Tuesday, July 31, 2018

Prepare now for three weekends of closures on US 2

"Magic" summer weather is the key to getting this paving work done before fall

The final two closures of westbound US 2, postponed due to colder weather in September 2018, are now scheduled for the following weekends:

  • 7 p.m. Friday, June 28 to 4 a.m. Monday, July 1
  • 7 p.m. Friday, July 12 to 4 a.m. Monday, July 15

In the event weather postpones the work, we have identified the following potential backup closure weekends.

  • 7 p.m. Friday, July 19 to 4 a.m. Monday, July 22
  • 7 p.m. Friday, August 2 to 4 a.m. Monday, August 5.
Get more details on why we must complete this project, and what we need from travelers.

By Ally Barrera

If you're a fan of "Schoolhouse Rock" – and really, who isn't? – then you know three is a magic number.

We hope some of that magic rubs off on our US 2 paving project in Snohomish County, because this weekend – Aug. 4-5 – marks the first of three consecutive weekend closures of this major corridor between the Lake Stevens area and Everett.

That means three straight weekends where travelers will need to adjust their plans and expect some major delays.

Why three consecutive weekends?
The thought of navigating around three closures might seem daunting to folks hoping to get around these last few weekends of summer, but this schedule gives us our best chance to finish the project this year.

We need these closures to rehabilitate and preserve the westbound trestle and keep it in a state of good repair for years to come – and each closure needs warm, dry weather. August is when we see some of our warmest and driest weather.
Crews from the July 21-22 weekend closure laid down a layer of asphalt on top of a waterproof
membrane that keeps rainwater from seeping into the bridge deck.

Remember when we had four weekend closures postponed because of rain (and yes, it really did rain during all those weekends)? We don't want that to happen again. This is where some of that magic I mentioned earlier will come in handy.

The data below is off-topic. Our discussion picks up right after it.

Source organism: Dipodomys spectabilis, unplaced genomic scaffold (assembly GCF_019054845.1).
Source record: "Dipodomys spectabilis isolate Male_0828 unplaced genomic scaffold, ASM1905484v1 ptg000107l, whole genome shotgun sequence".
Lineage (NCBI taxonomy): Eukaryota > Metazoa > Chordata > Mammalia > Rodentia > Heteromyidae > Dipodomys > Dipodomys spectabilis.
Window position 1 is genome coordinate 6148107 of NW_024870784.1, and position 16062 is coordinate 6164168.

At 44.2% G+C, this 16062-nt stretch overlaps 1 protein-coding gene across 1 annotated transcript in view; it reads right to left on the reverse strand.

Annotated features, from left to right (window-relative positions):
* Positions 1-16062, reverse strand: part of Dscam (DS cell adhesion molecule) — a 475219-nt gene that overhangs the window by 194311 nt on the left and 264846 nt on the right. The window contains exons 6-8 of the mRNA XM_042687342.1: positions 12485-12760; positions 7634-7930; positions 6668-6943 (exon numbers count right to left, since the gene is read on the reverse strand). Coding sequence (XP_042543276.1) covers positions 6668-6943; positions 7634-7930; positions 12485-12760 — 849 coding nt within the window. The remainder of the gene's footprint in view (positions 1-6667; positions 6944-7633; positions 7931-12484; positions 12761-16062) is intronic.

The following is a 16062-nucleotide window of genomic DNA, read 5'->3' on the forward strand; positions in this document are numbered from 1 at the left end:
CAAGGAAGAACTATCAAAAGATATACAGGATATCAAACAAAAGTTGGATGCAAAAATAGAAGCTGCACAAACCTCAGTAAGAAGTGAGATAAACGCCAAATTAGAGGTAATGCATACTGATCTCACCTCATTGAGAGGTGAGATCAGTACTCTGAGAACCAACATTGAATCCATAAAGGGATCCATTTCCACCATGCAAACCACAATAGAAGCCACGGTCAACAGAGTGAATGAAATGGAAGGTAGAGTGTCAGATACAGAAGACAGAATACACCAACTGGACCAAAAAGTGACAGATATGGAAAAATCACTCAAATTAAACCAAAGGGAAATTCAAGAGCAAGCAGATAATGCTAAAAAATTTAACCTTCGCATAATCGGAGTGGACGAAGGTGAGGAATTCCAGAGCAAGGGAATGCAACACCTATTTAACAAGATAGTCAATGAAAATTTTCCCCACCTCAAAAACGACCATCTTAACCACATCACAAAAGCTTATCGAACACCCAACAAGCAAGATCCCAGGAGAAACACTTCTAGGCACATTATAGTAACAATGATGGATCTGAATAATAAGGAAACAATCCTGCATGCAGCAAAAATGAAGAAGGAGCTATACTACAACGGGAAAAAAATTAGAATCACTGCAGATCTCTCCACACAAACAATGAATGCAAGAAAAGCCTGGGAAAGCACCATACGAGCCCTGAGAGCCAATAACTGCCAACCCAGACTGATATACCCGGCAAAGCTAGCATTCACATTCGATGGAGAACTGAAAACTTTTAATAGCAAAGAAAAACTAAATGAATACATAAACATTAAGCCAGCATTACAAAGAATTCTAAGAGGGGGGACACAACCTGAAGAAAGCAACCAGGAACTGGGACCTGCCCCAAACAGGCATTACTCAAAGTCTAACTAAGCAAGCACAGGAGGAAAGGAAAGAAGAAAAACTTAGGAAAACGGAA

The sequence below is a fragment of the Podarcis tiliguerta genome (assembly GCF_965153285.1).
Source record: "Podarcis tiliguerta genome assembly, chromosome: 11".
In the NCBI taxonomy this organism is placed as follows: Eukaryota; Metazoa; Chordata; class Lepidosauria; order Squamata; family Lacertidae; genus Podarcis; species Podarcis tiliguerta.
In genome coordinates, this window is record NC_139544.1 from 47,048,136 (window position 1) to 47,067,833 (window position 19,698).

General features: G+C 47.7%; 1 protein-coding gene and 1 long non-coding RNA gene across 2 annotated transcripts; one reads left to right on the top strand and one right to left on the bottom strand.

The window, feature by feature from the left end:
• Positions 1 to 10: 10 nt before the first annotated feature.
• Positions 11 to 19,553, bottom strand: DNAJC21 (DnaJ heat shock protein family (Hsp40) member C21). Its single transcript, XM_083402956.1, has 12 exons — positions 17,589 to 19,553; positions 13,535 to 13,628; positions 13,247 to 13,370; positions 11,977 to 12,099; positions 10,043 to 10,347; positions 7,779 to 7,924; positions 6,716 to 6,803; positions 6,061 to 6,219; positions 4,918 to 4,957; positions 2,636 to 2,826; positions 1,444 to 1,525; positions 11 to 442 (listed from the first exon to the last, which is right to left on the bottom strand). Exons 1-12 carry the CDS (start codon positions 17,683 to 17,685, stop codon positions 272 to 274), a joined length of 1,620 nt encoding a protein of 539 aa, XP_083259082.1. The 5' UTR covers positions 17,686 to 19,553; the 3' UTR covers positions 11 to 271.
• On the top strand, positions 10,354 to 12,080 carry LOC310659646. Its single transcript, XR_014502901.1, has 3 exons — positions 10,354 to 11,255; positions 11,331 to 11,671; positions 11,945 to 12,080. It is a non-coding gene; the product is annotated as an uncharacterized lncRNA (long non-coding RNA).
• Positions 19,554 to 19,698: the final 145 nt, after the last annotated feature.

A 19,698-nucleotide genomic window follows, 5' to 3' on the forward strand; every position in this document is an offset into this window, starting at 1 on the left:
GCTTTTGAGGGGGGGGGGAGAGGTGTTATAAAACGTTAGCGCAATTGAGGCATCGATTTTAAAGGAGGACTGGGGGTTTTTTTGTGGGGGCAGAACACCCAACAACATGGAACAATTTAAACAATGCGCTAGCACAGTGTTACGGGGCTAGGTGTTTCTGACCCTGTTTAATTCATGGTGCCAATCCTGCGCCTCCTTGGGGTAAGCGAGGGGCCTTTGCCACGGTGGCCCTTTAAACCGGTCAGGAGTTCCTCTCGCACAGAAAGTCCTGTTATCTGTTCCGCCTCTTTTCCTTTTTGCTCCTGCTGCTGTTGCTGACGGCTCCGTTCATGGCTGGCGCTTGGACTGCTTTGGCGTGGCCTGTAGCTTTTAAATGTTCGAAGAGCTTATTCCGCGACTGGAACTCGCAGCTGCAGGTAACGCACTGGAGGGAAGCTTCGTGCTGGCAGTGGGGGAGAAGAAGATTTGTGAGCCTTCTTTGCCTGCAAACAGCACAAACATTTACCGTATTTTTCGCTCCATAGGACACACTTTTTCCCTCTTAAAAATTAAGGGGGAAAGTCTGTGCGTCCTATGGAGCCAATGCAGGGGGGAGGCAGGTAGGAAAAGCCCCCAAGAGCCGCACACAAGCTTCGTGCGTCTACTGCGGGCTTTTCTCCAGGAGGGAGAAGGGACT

But last weekend's weather was great!
Yeah, you're right. The weather during the weekend of July 28-29 was perfect for this project. However, just like with all our projects, we coordinate with the surrounding communities and try not to schedule closures during major local events.

Last weekend was Lake Stevens' Aquafest, a two-and-a-half day festival that brings 30,000 people to this peaceful lakeside city. Shutting down one of the main routes out of Lake Stevens during its biggest event of the year would have resulted in disastrous travel conditions throughout the area.

It's the same reason why we didn't have a US 2 closure during Marysville's Strawberry Festival back in May, and why we're not closing the highway during the Evergreen State Fair in Monroe.

The detours, they are a-changing!
As of now, the closures of westbound US 2 are scheduled for 7 p.m. Friday to 4 a.m. Monday on the following dates, as long as it stays completely dry:
  • Aug. 3 – 6 COMPLETED
  • Aug. 10 – 13 POSTPONED due to rain
  • Aug. 17 – 20 COMPLETED
During the first weekend, westbound traffic will detour onto 20th Street Southeast (pdf 811 kb) as crews continue working on the Hewitt Avenue trestle – just like it did during the previous closures.

The last two closures are when things get a little interesting. During Aug. 10-13 and Aug. 17-20 (including Friday night and early Monday morning), crews will begin working on the west end of the trestle, between Homeacres Road and the Interstate 5 interchange.

Because of this, travelers must detour onto SR 9 with options to go northbound to SR 528 (pdf 928 kb) in Marysville or southbound to SR 96 (pdf 992 kb) in Mill Creek. There will be no local detour.
The official northbound detour during the Aug. 10-13 and Aug. 17-20 closures
The official southbound detour during the Aug. 10-13 and Aug. 17-20 closures

I repeat: THOSE TRAVELING ON WESTBOUND US 2 MUST EXIT AT SR 9. Do not pass go. Do not collect $200.

Getting around won't be easy
We're expecting a lot of congestion on Snohomish County highways from Marysville to Mill Creek during these next three closures. So, to keep backups and the travel times from skyrocketing, we need travelers to:
  • Carpool
  • Take transit 
  • Move discretionary travel to a non-construction weekend
  • Travel before 8 a.m. or after 8 p.m. to avoid peak congestion
  • Check traffic conditions before you get behind the wheel with these tools
Thanks in advance
We appreciate any adjustments can you make to help us complete this important rehabilitation work. Doing this extensive preservation work now will reduce the need for future emergency repairs that add time to already long commutes in Snohomish County – and don't come with advanced warnings.

Thursday, July 26, 2018

A tale of two species (and two closures)

Start preparing now for weekend closures near the I-405/SR 167 interchange in August

Thursday, Aug. 23